The government has also introduced an Offensive Weapons Bill that is going through Parliament at the moment. It includes new offences relating to possessing and selling corrosive substances, selling and distributing and possessing knives and other blades and offensive weapons (like knuckledusters) and bans certain firearms and components.
What is astonishing is that the Bill ignores much of the key evidence contained in a leaked internal Home Office report on the drivers of serious violence. This included compelling evidence that much of the increase in violence had been caused by the government’s own cuts in early intervention initiatives targeted at particularly vulnerable young people.
All the evidence suggests that interventions aimed at supporting the surging number of young people in care, homeless or excluded from school; alongside prevention aimed at educating and supporting parents, carers and teachers would reduce violence among this youth cohort.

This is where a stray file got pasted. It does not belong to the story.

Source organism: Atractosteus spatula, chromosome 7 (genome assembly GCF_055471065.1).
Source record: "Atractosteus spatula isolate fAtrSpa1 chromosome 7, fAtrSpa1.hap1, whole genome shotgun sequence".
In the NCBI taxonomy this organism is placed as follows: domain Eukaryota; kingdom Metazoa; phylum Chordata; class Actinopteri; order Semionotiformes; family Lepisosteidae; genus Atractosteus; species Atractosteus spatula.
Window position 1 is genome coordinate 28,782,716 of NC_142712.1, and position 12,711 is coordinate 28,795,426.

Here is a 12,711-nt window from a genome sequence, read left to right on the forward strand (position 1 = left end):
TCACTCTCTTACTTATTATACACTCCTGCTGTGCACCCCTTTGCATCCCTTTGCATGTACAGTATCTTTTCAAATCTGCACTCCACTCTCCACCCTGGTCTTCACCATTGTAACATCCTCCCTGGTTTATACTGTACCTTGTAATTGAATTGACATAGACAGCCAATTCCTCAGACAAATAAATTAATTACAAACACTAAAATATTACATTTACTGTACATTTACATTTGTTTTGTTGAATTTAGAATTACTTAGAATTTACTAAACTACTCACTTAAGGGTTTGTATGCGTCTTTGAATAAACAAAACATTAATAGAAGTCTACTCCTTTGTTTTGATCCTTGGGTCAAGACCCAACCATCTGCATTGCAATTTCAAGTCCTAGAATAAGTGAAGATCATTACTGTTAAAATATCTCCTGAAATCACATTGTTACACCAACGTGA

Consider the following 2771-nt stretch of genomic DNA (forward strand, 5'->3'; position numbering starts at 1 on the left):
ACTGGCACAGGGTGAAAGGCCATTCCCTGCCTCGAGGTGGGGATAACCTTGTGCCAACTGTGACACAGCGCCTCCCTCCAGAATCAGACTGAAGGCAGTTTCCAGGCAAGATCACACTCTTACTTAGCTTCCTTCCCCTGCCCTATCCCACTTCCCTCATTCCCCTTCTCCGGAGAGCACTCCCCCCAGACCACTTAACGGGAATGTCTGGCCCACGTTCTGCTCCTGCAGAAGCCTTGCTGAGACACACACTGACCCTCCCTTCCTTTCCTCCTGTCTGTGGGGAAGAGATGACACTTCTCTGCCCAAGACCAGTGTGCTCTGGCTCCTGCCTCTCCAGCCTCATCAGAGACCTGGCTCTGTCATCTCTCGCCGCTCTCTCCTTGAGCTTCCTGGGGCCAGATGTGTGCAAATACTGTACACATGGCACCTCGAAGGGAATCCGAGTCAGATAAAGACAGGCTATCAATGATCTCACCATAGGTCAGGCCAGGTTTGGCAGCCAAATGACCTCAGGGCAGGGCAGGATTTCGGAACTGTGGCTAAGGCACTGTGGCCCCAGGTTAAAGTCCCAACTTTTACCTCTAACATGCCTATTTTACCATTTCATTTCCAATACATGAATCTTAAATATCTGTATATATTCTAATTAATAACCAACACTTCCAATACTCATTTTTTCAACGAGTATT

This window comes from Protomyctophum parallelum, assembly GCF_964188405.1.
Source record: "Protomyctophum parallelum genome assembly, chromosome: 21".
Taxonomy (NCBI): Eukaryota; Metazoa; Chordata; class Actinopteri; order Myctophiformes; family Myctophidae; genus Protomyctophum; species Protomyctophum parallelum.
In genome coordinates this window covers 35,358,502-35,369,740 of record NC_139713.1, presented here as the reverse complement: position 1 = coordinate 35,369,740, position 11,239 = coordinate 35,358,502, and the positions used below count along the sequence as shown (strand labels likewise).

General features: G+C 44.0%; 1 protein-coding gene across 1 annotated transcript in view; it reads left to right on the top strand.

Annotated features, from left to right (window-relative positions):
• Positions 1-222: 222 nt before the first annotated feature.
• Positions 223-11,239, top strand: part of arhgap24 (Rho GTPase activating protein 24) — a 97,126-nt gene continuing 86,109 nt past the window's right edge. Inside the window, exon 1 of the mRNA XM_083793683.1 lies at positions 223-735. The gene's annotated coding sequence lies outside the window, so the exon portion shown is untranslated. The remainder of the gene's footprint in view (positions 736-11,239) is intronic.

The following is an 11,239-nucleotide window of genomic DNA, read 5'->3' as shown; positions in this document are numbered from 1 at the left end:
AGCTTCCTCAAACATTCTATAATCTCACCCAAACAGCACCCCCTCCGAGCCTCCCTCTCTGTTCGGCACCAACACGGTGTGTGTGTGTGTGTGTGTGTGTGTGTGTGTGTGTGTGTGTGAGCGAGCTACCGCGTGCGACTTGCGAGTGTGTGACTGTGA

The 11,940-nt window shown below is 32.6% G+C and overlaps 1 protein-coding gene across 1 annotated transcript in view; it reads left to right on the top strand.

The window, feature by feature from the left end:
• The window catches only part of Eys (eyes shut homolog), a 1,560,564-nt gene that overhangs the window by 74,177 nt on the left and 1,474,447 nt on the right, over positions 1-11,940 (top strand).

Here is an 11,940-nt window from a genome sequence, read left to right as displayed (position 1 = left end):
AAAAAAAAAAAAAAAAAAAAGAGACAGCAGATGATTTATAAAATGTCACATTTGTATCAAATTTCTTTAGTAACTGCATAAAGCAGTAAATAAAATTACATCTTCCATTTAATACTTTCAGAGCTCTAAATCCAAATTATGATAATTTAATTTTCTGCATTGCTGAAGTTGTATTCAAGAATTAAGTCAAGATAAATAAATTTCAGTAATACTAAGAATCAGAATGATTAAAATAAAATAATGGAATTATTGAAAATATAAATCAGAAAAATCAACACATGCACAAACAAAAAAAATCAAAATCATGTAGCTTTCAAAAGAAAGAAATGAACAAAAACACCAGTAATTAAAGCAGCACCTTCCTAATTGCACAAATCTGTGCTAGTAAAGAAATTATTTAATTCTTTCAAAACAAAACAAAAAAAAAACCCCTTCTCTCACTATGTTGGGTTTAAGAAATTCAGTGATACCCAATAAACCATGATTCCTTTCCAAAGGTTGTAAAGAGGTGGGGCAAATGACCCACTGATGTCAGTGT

Further, the government has simply ignored its own evidence that cuts in police resources are hampering police efforts to tackle the surge in violent crime. The increase in unsolved serious crimes means that there has been a diminishment of the deterrent effect. This is having a serious deleterious effect on public safety and on people’s perception of their own safety.
I hope it will be possible for some important changes to be made to the Bill as it goes through Parliament.